The Friday offer from President Obama's campaign to Mitt Romney — that if the GOP presidential candidate releases his tax returns for the past five years, it won't attack him for not releasing more — was immediately rejected by the Romney campaign.
But the give-and-take keeps Romney on the defensive, and promises to keep the issue of Romney's taxes going for weeks to come.
In case you missed it, Obama campaign manager Jim Messina wrote an open letter to Matt Rhoades, his counterpart with the Romney campaign. An excerpt:
"Governor Romney apparently fears that the more he offers, the more our campaign will demand that he provide. So I am prepared to provide assurances on just that point: if the Governor will release five years of returns, I commit in turn that we will not criticize him for not releasing more — neither in ads nor in other public communications or commentary for the rest of the campaign.
"This request for the release of five years, covering the complete returns for 2007-2012, is surely not unreasonable. Other Presidential candidates have released more, including the Governor's father who provided 12 years of returns."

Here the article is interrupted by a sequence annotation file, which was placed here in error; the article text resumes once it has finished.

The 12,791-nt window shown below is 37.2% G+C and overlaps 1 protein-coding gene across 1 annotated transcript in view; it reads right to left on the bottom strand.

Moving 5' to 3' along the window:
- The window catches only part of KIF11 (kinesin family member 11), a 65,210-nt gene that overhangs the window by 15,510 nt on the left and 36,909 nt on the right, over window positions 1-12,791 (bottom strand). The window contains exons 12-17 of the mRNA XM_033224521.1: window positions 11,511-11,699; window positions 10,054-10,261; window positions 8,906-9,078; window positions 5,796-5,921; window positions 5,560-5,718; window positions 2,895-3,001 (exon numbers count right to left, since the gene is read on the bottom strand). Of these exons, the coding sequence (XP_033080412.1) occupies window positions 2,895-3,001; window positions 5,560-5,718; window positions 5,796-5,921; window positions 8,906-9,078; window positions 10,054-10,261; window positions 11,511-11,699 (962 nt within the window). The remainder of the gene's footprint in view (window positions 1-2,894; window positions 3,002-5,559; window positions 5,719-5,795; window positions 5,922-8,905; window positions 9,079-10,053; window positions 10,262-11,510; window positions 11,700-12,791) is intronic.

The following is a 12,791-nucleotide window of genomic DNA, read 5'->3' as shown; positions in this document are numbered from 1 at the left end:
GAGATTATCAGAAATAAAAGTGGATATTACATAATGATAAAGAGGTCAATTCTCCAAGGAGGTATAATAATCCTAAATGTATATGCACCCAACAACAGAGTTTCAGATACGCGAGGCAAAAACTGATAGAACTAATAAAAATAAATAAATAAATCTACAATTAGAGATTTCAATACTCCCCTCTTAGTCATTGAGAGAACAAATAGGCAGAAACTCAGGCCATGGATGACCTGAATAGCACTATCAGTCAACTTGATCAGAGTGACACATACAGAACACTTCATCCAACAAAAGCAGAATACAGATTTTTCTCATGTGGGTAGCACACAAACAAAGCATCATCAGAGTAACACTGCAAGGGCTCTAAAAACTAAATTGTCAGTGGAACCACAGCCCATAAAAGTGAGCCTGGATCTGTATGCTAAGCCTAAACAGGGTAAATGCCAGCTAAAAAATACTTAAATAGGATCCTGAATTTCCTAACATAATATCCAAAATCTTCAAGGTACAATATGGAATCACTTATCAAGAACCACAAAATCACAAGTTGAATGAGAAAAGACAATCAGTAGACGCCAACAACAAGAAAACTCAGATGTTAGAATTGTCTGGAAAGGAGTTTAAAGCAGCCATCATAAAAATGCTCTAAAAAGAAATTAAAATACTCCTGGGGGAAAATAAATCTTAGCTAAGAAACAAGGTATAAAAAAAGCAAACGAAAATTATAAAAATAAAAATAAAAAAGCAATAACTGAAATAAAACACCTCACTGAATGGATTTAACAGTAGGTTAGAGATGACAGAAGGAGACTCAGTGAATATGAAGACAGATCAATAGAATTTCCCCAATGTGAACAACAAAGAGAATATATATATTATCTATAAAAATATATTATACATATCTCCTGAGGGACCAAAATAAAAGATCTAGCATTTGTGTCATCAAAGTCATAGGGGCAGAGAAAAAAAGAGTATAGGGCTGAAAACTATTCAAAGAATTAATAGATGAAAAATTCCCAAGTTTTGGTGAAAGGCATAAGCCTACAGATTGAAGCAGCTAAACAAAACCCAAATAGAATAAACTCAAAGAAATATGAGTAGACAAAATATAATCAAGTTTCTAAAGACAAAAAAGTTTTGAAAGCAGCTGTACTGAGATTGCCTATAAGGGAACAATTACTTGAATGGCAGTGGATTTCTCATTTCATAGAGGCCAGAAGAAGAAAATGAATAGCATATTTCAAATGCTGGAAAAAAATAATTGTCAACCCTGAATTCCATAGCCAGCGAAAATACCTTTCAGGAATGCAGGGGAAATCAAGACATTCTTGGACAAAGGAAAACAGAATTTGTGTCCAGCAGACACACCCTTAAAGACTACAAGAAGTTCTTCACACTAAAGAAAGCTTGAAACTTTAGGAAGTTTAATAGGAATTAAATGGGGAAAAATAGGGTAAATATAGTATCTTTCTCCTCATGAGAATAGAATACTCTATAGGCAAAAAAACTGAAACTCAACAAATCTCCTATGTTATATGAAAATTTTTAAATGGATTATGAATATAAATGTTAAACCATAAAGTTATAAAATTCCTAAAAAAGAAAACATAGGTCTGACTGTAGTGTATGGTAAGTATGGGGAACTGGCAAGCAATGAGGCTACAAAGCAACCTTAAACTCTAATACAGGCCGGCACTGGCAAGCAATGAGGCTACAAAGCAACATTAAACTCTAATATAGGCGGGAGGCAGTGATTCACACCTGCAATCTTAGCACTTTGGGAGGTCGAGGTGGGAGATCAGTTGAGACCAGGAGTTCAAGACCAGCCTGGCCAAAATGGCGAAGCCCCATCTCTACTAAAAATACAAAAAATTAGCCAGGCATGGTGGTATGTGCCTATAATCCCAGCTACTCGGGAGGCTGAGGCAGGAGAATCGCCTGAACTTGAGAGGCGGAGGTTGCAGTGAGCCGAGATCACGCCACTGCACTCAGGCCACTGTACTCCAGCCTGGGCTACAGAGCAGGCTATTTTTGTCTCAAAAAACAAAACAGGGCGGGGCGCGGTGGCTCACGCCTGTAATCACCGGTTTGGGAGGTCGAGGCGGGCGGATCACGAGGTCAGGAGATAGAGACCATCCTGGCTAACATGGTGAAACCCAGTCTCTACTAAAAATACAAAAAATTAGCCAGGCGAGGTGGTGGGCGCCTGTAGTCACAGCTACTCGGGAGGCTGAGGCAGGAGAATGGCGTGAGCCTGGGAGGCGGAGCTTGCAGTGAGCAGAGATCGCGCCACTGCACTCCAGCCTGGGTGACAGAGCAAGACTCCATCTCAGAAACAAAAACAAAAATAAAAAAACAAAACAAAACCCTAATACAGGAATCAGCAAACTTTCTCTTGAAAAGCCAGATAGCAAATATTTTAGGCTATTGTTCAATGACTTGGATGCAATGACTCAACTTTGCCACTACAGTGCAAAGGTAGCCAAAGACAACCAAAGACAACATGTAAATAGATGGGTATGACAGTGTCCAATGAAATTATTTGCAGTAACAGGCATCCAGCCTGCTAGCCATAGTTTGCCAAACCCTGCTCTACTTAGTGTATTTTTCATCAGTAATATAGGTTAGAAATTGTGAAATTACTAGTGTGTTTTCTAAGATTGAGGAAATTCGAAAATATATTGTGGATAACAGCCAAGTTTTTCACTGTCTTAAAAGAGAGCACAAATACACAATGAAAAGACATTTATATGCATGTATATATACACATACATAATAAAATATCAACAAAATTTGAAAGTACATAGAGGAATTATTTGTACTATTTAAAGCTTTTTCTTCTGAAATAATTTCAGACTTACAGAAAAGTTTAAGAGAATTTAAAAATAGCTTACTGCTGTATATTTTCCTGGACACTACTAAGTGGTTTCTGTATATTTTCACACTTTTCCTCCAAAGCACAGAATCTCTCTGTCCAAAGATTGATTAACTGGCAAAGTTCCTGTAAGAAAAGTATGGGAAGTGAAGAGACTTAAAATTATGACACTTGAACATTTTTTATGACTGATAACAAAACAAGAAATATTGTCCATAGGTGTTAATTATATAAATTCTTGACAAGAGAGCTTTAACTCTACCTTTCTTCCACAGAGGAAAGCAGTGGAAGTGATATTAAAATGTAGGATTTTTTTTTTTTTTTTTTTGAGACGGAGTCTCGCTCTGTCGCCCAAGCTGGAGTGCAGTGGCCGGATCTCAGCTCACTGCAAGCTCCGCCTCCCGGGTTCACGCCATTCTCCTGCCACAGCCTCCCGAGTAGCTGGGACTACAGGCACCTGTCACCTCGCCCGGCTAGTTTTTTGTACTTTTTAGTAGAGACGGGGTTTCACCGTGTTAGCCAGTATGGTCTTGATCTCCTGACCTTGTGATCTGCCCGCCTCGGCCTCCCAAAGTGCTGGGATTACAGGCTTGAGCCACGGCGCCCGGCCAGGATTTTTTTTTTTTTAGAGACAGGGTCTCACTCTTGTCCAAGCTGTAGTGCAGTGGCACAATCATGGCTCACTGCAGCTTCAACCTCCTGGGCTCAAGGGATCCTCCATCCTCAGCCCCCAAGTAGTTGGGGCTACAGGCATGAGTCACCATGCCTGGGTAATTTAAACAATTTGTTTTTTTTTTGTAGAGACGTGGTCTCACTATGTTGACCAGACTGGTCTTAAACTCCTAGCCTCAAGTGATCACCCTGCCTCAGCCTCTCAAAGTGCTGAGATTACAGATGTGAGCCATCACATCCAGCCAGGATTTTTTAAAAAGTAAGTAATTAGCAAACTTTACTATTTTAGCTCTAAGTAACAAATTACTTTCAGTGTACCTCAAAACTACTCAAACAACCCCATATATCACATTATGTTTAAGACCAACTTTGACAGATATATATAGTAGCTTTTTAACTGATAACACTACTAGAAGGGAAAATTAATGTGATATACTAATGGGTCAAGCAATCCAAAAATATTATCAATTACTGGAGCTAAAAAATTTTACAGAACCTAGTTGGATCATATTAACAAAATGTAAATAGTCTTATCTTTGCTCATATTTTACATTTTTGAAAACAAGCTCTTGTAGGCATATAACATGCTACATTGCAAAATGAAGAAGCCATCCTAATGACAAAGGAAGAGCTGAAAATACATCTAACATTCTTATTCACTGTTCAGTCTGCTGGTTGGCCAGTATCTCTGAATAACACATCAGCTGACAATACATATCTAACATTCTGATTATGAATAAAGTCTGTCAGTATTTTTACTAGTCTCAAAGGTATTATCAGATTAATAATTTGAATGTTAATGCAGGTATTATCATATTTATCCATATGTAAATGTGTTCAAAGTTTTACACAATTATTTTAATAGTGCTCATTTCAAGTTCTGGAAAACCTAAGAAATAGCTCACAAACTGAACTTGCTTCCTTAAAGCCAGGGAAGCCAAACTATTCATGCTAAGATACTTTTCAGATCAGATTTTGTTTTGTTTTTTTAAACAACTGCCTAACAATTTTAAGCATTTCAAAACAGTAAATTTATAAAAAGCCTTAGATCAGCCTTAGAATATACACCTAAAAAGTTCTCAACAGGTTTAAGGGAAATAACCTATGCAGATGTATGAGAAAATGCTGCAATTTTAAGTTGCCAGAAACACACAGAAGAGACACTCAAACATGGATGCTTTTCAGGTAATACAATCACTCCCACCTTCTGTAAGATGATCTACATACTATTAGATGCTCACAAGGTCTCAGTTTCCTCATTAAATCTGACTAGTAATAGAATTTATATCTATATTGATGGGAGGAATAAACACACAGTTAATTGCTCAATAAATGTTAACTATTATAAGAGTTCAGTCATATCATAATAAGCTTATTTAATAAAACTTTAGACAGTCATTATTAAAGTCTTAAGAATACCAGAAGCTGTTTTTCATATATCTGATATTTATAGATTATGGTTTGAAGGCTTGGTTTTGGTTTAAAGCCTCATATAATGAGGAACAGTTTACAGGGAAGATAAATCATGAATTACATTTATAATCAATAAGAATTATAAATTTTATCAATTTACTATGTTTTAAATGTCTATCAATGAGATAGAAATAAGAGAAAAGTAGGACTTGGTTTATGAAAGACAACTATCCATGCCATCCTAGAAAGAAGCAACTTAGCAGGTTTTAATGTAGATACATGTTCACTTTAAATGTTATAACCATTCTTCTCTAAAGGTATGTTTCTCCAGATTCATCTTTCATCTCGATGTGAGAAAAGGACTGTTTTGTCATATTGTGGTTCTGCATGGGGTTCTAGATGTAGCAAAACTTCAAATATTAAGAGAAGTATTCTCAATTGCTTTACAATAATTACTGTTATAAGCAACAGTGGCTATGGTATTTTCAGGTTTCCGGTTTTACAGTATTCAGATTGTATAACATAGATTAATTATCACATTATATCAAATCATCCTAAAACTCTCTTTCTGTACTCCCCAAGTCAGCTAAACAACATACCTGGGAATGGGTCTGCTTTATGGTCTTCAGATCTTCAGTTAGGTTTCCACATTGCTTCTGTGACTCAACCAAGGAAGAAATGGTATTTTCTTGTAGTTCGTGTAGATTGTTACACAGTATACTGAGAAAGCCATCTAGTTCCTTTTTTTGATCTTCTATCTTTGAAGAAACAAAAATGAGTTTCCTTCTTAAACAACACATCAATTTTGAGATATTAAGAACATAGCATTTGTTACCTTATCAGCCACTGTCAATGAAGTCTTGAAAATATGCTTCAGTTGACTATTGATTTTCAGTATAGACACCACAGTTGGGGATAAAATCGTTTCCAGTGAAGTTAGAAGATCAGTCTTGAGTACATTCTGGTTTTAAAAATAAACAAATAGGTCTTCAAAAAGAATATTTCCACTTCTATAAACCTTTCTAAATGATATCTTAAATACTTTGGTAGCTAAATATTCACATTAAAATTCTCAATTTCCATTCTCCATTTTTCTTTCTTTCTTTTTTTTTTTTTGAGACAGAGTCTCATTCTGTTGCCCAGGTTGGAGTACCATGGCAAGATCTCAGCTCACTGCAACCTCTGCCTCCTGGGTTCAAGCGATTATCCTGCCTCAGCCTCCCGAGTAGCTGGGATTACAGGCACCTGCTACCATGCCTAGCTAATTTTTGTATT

Rhoades essentially responded with "drop dead," although he used a few more words:
"It is clear that President Obama wants nothing more than to talk about Governor Romney's tax returns instead of the issues that matter to voters, like putting Americans back to work, fixing the economy and reining in spending.
"If Governor Romney's tax returns are the core message of your campaign, there will be ample time for President Obama to discuss them over the next 81 days.
"In the meantime, Governor Romney will continue to lay out his plans for a stronger middle class, to save Medicare, to put work back into welfare, and help the 23 million Americans struggling to find work in the Obama economy.
"See you in Denver."
Denver, of course, is the site of the first presidential debate on Oct. 3.
Both campaigns will likely find many supporters for their positions. Recent polls suggest voters are split on the tax return issue.
For instance, Gallup had a July poll indicating that 54 percent of those surveyed wanted Romney to release more tax returns; but 37 percent said he shouldn't. Among Republicans, that figure was 65 percent. A Quinnipiac University/New York Times/CBS News poll conducted in August of voters in Wisconsin, Colorado and Virginia showed similar results.
For Romney, the offer from Messina doesn't really change the dynamics. He has adamantly refused to release any more tax returns beyond the 2010 return he has already made public, and the 2011 return he has pledged to release. Releasing more taxes now would just make it appear that he was caving in to pressure from Obama.